Lynn Keiley discusses the difference in quality you find when baking homemade sourdough bread from a starter mix.
Using a starter creates delicious, crusty bread.
Learn how to make sourdough bread from a starter mix.
Until the Industrial Revolution, nearly all breads were made from sourdough cultures fermented by air- borne bacteria and yeast, which create most these breads' flavor. Bake bread in this ancient tradition, with natural, homemade sourdough starter instead of commercial yeast, and discover rich texture and fabulous flavor.
Sourdough breads have been around for centuries. At some time in human history, people figured out they could ferment grain and use it to make bread. Perhaps, as Ed Wood speculates in his book Classic Sourdoughs: A Home Baker's Handbook (see MOTHER'S Bookshelf, page 103 in this issue), cakes of cereal left sitting out on warm days inadvertently collected wild yeasts. Eventually, someone baked the cake and discovered bread; later on, people learned to use pieces of old bread to make subsequent batches rise. It wasn't until 1857 that Louis Pasteur discovered the secret beasts that give bread its boost: yeast.
But yeast is not the only factor involved in making sourdough bread. Although yeast is responsible for raising the dough, bacteria, primarily lactobacilli, are an essential part of the process. They thrive in the acidic environment of sourdough's active yeast culture and produce a multitude of flavors for which sourdoughs are known.
Besides the intricate workings of yeasts and bacteria, time is the primary component that separates sourdoughs from commercial yeast breads. It takes many hours for the wild yeasts and bacteria in sourdoughs to do their work when making sourdough bread from a starter mix.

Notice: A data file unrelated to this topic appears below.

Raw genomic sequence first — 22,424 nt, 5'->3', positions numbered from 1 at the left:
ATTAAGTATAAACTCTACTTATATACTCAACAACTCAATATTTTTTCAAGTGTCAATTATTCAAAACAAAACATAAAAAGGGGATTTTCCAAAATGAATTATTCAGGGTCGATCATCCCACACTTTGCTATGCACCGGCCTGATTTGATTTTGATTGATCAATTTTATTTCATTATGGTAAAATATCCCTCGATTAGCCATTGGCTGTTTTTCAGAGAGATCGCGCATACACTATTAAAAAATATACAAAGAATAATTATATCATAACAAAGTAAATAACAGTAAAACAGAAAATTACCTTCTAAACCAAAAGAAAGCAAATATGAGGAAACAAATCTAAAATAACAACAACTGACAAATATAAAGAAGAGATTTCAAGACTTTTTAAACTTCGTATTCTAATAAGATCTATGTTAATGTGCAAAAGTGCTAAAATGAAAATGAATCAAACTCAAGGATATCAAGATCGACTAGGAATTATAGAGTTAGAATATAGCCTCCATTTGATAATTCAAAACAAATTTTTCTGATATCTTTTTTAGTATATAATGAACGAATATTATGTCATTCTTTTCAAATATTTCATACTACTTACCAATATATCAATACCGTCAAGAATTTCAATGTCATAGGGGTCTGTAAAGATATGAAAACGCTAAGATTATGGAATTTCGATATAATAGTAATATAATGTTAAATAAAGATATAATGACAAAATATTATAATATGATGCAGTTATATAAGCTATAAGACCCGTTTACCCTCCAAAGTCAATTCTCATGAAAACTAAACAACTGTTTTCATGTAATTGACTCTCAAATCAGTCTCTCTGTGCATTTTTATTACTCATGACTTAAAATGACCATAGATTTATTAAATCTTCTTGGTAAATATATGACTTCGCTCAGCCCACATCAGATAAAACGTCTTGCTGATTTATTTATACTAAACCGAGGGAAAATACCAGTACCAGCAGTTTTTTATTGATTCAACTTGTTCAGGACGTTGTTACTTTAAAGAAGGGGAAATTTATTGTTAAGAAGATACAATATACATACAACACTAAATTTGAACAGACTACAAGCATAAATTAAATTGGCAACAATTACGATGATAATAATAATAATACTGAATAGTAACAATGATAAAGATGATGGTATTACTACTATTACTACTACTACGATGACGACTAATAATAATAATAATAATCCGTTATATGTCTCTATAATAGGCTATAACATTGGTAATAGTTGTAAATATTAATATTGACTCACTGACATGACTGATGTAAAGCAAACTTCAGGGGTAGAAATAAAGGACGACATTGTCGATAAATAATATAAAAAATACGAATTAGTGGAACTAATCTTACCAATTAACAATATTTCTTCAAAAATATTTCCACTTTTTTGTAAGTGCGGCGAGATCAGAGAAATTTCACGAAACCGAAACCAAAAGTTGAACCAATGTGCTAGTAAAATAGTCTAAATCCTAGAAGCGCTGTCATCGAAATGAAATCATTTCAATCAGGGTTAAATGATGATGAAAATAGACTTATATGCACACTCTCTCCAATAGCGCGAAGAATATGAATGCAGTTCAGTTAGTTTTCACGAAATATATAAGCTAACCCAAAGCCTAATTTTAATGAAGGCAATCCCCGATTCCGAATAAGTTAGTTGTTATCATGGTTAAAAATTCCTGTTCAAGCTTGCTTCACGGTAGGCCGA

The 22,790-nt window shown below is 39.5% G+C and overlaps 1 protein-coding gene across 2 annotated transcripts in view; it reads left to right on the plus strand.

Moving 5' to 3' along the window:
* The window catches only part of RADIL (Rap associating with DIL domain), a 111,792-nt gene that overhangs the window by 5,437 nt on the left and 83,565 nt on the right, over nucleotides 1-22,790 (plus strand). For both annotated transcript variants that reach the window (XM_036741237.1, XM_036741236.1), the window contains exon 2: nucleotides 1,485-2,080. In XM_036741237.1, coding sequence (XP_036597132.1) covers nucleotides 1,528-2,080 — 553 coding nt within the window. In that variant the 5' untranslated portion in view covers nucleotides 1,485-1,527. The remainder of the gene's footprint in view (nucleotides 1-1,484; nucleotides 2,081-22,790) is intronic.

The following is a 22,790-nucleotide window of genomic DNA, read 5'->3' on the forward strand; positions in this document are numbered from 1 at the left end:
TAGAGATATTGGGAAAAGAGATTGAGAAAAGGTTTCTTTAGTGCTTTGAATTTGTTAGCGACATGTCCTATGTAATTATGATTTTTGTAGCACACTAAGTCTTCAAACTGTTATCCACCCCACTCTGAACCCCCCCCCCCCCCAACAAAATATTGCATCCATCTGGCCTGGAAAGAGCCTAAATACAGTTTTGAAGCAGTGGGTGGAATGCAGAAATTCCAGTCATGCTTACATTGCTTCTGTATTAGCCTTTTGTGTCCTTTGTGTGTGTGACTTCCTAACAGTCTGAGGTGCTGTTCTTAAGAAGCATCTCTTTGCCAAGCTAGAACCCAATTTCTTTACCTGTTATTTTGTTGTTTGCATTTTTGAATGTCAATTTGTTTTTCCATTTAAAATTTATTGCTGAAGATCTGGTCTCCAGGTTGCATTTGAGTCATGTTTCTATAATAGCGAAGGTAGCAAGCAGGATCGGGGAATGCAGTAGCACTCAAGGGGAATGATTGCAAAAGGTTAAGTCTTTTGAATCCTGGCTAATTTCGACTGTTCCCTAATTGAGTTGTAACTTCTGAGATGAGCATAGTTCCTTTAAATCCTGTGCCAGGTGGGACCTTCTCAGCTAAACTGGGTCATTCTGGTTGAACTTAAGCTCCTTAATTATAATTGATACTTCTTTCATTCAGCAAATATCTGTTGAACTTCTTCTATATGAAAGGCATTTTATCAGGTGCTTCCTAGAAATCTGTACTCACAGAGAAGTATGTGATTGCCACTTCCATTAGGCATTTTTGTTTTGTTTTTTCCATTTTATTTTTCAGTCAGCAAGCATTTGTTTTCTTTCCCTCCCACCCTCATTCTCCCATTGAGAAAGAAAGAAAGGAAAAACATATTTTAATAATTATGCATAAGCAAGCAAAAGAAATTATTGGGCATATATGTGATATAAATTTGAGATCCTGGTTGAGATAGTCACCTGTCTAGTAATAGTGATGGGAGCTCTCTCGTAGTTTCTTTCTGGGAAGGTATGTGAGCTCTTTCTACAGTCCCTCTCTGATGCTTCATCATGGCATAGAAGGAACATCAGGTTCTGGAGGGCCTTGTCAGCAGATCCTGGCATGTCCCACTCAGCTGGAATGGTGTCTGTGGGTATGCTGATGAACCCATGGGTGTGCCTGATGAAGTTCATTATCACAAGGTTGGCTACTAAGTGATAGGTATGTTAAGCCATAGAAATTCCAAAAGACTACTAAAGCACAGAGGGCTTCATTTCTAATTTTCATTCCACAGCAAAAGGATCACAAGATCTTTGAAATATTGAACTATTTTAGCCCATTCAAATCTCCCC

Unlike sourdough starters, which are inhabited by many different species of wild yeast, baker's yeast is made from a single hyperactive species that produces a uniform product in a relatively short period of time. The two hours required to make a loaf of fluffy white bread also do not give bacteria adequate time to complete their job, so most people consider the flavor far less complex and interesting. And a cake of baker's yeast produces only a single batch of bread, while a carefully tended sourdough culture can conceivably be passed down through generations.
Before you can begin baking sour dough breads you need to cultivate a healthy, active culture, or starter-what the French call levain. You can buy one of the exotic cultures from Ed Wood's company, Sourdoughs International, in Cascade, Idaho, or from King Arthur Flour in Norwich, Vermont (see " Resources ," at right). But it's just about as easy to harvest local, wild yeast and make your own. Experts disagree whether the yeasts that ferment sourdough bread cultures originate in the grain or the air, but you can be sure there are plenty of them available wherever you live.
Many complicated starter recipes have been published in books and magazines over the years, but Alan Scott, co-author with Daniel Wing of The Bread Builders: Hearth Loaves and Masonry Ovens, eschew theist all. Scott's technique for making starter is simply to mix together some fresh organic flour with some spring water (avoid chlorinated water, which can kill the microorganisms you're trying to encourage), then set the starter in a warm place for a few days. "As long as you feed it organic, freshly ground flour and good water, and keep it at a steady temperature you'll develop a stable society of microorganisms that will get along quite well," he says.
You'll need a glass jar or nonmetal mixing bowl to start your culture. (Wash it well before you begin, so you don't give any non-desirable bacteria a head start.) Mix 1 cup flour with 3/4 cup water, then cover the bowl lightly with cheesecloth and set it in a place where the temperature will remain warm and constant. Stir the mixture occasionally and check it in 24 to 48 hours. When you see small bubbles beginning to form, start adding the same amount of flour and water once a day for the next two days, until the culture becomes very bubbly, possibly even foamy. (If nothing happens, it's probably best to throw the whole mix in the compost bin and begin again.)